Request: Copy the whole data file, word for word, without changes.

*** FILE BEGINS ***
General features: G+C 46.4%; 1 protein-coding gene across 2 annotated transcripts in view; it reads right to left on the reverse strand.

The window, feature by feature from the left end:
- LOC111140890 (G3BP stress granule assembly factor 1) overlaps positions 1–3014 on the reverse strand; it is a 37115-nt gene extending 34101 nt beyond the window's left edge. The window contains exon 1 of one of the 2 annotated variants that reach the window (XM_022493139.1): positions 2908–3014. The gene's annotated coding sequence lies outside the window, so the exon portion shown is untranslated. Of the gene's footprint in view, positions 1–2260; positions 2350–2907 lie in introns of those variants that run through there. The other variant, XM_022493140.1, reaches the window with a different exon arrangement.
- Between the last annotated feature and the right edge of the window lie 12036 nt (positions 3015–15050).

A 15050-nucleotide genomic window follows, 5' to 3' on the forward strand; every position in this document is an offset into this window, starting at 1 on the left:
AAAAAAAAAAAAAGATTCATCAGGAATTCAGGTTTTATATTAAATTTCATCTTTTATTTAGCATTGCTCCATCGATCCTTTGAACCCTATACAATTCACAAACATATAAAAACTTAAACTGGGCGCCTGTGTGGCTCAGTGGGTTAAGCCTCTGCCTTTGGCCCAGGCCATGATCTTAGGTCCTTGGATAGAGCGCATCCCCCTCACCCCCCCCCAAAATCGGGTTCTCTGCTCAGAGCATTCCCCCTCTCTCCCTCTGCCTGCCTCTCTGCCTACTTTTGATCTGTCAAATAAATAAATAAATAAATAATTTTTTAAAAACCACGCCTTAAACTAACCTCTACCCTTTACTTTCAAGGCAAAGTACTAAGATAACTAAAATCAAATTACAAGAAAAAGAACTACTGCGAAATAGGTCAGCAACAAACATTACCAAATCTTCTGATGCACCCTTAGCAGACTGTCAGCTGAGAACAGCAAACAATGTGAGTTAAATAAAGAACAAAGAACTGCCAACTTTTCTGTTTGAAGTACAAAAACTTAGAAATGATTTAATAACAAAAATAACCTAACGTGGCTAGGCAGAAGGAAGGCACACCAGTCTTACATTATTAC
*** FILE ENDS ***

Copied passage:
General features: G+C 46.4%; 1 protein-coding gene across 2 annotated transcripts in view; it reads right to left on the reverse strand.

The window, feature by feature from the left end:
- LOC111140890 (G3BP stress granule assembly factor 1) overlaps positions 1–3014 on the reverse strand; it is a 37115-nt gene extending 34101 nt beyond the window's left edge. The window contains exon 1 of one of the 2 annotated variants that reach the window (XM_022493139.1): positions 2908–3014. The gene's annotated coding sequence lies outside the window, so the exon portion shown is untranslated. Of the gene's footprint in view, positions 1–2260; positions 2350–2907 lie in introns of those variants that run through there. The other variant, XM_022493140.1, reaches the window with a different exon arrangement.
- Between the last annotated feature and the right edge of the window lie 12036 nt (positions 3015–15050).

A 15050-nucleotide genomic window follows, 5' to 3' on the forward strand; every position in this document is an offset into this window, starting at 1 on the left:
AAAAAAAAAAAAAGATTCATCAGGAATTCAGGTTTTATATTAAATTTCATCTTTTATTTAGCATTGCTCCATCGATCCTTTGAACCCTATACAATTCACAAACATATAAAAACTTAAACTGGGCGCCTGTGTGGCTCAGTGGGTTAAGCCTCTGCCTTTGGCCCAGGCCATGATCTTAGGTCCTTGGATAGAGCGCATCCCCCTCACCCCCCCCCAAAATCGGGTTCTCTGCTCAGAGCATTCCCCCTCTCTCCCTCTGCCTGCCTCTCTGCCTACTTTTGATCTGTCAAATAAATAAATAAATAAATAATTTTTTAAAAACCACGCCTTAAACTAACCTCTACCCTTTACTTTCAAGGCAAAGTACTAAGATAACTAAAATCAAATTACAAGAAAAAGAACTACTGCGAAATAGGTCAGCAACAAACATTACCAAATCTTCTGATGCACCCTTAGCAGACTGTCAGCTGAGAACAGCAAACAATGTGAGTTAAATAAAGAACAAAGAACTGCCAACTTTTCTGTTTGAAGTACAAAAACTTAGAAATGATTTAATAACAAAAATAACCTAACGTGGCTAGGCAGAAGGAAGGCACACCAGTCTTACATTATTAC